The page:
Sunday, March 23, 2008

Another View Of Haywood Street


This is peering in the direction away from the Civic Center.

Sunday, March 16, 2008

I-240 Above Lexington Avenue


I remember these shops in the foreground of Lexington Avenue being Broadway's, a club which frequently hosted 80s night dance parties, as well as The Octupus Garden, before they moved up the road a block or two to their current location.

Thursday, March 13, 2008

The Grove Arcade


The official web site says that

The Grove Arcade was the grand dream of E.W. Grove, a self-made millionaire who moved to Asheville in 1910. By 1915, he had completed the Grove Park Inn and become involved in other civic projects. Grove understood that a successful city needed a vibrant downtown. In the early 1920's, he began plans to build an elegant new building to enliven the downtown of the city he had come to love. He conceived of the Arcade as "the most elegant building in America"—and as a new kind of retail center. Architect Charles N. Parker designed the Arcade, which was originally envisioned as a 5-story base with a 14-story tower, filled with shops, offices, and living spaces.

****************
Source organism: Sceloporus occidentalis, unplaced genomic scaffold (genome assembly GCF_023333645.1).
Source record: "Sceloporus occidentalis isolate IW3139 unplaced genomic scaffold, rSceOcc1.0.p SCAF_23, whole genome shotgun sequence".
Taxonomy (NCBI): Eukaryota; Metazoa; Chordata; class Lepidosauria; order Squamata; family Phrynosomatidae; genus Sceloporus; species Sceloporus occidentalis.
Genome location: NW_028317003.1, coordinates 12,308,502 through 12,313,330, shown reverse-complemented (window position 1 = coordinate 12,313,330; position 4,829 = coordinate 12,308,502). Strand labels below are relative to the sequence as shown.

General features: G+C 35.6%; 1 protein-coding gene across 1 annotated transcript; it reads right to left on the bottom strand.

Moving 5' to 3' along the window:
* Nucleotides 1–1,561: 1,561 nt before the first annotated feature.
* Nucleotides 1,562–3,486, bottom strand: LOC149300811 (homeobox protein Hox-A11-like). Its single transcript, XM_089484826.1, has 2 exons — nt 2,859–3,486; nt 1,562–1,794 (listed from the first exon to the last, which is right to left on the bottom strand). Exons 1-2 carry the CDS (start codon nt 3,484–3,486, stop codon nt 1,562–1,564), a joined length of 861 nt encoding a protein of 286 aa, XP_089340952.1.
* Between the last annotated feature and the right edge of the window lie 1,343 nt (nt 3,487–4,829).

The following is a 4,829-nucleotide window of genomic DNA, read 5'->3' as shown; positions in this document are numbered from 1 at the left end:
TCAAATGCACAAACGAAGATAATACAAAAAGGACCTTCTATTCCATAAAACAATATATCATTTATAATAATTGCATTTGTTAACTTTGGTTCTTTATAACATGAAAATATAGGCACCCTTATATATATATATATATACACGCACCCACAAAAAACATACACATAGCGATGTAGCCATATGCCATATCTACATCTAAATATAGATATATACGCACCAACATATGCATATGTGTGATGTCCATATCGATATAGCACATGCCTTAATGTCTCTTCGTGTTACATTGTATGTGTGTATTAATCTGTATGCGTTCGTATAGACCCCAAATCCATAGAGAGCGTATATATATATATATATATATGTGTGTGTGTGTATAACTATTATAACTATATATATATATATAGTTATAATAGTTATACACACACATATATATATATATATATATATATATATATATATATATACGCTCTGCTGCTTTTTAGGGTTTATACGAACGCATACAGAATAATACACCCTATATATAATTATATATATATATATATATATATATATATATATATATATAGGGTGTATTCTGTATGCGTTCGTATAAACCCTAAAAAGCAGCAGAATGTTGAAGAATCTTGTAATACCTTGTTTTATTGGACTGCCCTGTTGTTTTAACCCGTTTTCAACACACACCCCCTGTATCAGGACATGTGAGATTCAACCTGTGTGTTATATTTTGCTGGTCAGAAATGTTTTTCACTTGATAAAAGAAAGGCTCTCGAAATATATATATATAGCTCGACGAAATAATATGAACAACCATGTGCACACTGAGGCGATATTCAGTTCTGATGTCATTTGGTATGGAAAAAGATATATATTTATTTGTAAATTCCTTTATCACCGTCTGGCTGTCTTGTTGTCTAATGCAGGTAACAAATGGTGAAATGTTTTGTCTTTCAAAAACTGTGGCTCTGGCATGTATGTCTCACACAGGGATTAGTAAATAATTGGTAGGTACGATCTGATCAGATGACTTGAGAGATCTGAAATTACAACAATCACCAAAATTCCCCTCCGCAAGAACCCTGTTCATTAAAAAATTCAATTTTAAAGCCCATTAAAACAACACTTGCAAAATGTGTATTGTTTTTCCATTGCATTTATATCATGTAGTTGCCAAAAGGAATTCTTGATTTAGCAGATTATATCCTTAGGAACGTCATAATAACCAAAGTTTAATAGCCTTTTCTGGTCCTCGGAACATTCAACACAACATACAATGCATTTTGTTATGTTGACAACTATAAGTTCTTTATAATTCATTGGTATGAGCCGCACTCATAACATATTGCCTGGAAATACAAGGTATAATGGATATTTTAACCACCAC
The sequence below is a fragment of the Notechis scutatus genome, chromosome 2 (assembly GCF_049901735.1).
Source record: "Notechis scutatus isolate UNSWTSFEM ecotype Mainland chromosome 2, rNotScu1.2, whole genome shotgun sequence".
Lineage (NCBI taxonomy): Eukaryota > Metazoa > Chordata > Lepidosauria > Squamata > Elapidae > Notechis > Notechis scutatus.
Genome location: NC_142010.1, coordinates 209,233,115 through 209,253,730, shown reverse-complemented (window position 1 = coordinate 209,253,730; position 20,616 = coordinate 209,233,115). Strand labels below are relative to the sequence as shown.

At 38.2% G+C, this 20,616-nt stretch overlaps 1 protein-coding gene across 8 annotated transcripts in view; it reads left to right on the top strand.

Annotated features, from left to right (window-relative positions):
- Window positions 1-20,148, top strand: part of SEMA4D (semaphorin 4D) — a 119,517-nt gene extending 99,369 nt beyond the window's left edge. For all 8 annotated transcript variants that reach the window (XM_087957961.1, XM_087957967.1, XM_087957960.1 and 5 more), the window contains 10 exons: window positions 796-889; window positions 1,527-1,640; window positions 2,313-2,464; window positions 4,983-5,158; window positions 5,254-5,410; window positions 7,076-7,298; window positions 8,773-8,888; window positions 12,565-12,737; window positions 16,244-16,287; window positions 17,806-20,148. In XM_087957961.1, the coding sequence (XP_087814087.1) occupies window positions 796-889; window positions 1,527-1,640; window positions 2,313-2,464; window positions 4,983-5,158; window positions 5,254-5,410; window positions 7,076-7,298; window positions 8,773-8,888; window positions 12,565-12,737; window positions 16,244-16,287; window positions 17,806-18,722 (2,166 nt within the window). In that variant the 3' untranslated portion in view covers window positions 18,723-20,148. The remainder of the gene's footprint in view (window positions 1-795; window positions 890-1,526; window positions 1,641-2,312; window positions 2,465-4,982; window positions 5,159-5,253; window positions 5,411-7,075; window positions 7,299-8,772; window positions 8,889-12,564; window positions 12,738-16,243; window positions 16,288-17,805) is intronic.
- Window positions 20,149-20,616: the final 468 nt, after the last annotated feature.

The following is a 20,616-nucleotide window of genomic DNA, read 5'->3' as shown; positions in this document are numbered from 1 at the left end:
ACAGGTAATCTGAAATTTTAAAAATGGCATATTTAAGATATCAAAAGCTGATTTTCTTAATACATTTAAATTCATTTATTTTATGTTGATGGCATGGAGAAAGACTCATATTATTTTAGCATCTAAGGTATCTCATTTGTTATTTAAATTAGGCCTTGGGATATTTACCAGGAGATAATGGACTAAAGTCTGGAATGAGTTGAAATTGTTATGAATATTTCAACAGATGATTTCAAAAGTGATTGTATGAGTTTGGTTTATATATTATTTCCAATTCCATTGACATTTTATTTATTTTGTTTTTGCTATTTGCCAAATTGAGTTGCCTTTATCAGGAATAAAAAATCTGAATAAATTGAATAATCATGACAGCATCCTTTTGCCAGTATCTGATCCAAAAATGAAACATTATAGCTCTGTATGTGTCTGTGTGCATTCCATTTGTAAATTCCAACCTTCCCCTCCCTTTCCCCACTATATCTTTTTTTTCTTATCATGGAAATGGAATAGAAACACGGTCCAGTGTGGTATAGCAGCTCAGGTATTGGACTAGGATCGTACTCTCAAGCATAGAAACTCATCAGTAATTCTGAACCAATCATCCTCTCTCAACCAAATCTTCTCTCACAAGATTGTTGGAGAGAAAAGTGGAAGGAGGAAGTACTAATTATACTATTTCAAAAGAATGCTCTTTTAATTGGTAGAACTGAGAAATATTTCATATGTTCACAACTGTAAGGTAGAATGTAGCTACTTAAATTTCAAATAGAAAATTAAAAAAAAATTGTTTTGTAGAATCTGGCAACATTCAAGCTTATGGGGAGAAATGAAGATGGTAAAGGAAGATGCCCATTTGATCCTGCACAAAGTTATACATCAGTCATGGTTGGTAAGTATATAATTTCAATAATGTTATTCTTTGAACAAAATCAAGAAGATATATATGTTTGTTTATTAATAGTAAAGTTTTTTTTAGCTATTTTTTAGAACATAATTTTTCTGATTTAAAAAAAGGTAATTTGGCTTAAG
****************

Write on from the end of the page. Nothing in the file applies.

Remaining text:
Dr. Grove died in 1927, two years before the building was completed. Only the base was built, yet at 269,000 square-feet, it was by far, the largest building in the region. When the Arcade opened in 1929, it quickly became home to a fine collection of local shops and services. Tenants included candy and cigar stores, a haberdashery, a public stenography office, fruit stands, millinery shops, beauty parlors and barbershops, a photography center, bookstalls and specialty groceries. Offices filled the upper floors. For 13 years, the Arcade was the center of commercial and civic life in Western North Carolina.

Sunday, March 2, 2008

Overlooking Haywood Street

This is Haywood Street, home of the library, The Civic Center, and Basilica of St Lawrence Catholic Church.